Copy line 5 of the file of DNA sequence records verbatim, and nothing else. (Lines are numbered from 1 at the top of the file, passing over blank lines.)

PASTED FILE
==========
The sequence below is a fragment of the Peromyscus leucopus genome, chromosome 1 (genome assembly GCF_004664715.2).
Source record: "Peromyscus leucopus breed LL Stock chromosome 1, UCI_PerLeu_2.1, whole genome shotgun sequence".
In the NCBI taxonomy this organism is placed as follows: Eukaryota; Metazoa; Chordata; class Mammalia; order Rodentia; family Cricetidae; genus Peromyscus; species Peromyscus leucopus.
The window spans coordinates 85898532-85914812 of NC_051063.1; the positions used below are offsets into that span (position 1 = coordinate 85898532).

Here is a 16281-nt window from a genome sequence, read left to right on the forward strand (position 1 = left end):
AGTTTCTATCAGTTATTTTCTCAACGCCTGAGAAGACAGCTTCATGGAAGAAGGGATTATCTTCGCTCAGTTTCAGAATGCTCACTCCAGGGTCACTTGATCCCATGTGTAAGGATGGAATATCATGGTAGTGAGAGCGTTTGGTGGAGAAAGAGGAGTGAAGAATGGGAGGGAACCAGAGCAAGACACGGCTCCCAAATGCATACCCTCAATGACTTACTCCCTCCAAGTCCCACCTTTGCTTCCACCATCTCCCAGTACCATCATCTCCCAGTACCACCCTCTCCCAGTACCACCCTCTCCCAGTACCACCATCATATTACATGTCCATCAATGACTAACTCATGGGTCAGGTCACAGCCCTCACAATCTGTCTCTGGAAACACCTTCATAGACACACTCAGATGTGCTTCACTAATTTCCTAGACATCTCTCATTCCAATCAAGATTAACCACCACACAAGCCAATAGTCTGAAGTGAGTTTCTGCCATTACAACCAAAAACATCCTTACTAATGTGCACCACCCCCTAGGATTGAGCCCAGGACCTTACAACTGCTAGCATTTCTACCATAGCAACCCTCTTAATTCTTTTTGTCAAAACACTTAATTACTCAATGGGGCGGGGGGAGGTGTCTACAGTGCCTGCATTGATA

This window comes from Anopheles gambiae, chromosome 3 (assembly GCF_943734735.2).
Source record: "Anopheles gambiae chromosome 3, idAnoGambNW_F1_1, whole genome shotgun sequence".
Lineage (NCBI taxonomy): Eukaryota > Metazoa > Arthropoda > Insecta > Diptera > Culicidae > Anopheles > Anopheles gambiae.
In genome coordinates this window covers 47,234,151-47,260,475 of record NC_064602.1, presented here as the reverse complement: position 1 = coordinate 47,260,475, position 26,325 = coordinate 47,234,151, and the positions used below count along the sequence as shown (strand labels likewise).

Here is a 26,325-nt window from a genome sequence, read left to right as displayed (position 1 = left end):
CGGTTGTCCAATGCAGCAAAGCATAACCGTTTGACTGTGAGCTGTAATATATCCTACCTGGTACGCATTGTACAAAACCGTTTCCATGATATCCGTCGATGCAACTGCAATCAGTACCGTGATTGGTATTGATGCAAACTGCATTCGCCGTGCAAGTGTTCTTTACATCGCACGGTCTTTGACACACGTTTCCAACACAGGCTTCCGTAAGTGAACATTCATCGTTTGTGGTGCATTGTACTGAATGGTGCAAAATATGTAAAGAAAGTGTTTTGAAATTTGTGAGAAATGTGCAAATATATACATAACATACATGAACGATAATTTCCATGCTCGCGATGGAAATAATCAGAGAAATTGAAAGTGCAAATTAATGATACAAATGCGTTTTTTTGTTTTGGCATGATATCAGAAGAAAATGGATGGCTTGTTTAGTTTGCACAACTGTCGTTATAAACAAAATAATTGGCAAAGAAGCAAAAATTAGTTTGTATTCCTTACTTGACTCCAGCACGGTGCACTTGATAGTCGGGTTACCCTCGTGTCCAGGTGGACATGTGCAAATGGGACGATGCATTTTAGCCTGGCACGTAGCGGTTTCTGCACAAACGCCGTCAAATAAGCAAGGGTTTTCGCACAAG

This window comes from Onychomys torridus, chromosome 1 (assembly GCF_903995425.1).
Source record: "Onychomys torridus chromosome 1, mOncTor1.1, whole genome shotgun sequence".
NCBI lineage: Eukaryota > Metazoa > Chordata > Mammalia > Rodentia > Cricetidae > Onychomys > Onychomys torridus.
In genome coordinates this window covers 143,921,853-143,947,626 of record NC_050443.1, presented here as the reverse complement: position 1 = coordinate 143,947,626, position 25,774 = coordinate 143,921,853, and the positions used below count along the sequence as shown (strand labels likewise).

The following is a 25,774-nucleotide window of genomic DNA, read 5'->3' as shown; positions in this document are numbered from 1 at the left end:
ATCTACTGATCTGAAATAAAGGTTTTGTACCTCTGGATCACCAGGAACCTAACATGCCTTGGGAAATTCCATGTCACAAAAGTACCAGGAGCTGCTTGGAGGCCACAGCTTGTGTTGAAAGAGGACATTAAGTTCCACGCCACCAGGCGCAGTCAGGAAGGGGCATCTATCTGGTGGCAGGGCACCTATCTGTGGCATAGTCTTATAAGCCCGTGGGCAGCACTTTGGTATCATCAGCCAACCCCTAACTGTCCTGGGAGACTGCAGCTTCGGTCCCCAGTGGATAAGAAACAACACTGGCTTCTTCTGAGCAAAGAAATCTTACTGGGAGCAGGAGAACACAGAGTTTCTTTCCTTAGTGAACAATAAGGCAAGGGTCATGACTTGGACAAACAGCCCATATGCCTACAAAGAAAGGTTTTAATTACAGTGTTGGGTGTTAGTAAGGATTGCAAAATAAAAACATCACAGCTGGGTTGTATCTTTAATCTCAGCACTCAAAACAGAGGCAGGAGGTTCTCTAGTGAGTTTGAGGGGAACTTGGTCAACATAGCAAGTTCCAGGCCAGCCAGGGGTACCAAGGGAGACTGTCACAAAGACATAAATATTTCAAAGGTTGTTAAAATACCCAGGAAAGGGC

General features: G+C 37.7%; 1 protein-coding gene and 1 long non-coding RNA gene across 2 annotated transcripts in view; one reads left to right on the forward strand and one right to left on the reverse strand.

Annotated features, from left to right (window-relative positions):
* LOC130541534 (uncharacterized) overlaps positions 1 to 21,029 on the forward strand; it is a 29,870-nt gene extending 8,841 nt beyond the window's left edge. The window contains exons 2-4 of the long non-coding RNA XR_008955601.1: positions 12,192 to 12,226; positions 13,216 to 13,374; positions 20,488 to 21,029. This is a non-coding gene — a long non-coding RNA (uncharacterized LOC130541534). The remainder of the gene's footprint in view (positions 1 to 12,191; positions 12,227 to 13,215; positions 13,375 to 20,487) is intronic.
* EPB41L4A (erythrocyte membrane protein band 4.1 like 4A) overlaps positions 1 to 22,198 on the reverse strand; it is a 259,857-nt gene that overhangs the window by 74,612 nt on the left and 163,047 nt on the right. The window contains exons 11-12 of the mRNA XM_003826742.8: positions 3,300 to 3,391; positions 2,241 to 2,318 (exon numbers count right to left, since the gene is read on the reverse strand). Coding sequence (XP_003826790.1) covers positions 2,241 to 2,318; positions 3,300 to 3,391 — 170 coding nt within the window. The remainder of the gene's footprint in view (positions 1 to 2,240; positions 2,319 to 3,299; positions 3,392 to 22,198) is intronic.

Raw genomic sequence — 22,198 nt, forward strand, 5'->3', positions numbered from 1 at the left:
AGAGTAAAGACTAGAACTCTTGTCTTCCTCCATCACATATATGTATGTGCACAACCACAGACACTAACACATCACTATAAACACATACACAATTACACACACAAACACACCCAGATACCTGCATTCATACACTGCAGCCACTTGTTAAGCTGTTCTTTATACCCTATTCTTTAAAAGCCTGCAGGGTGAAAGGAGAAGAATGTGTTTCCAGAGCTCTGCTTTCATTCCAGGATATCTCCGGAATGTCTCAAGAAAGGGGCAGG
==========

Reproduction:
Here is a 16281-nt window from a genome sequence, read left to right on the forward strand (position 1 = left end):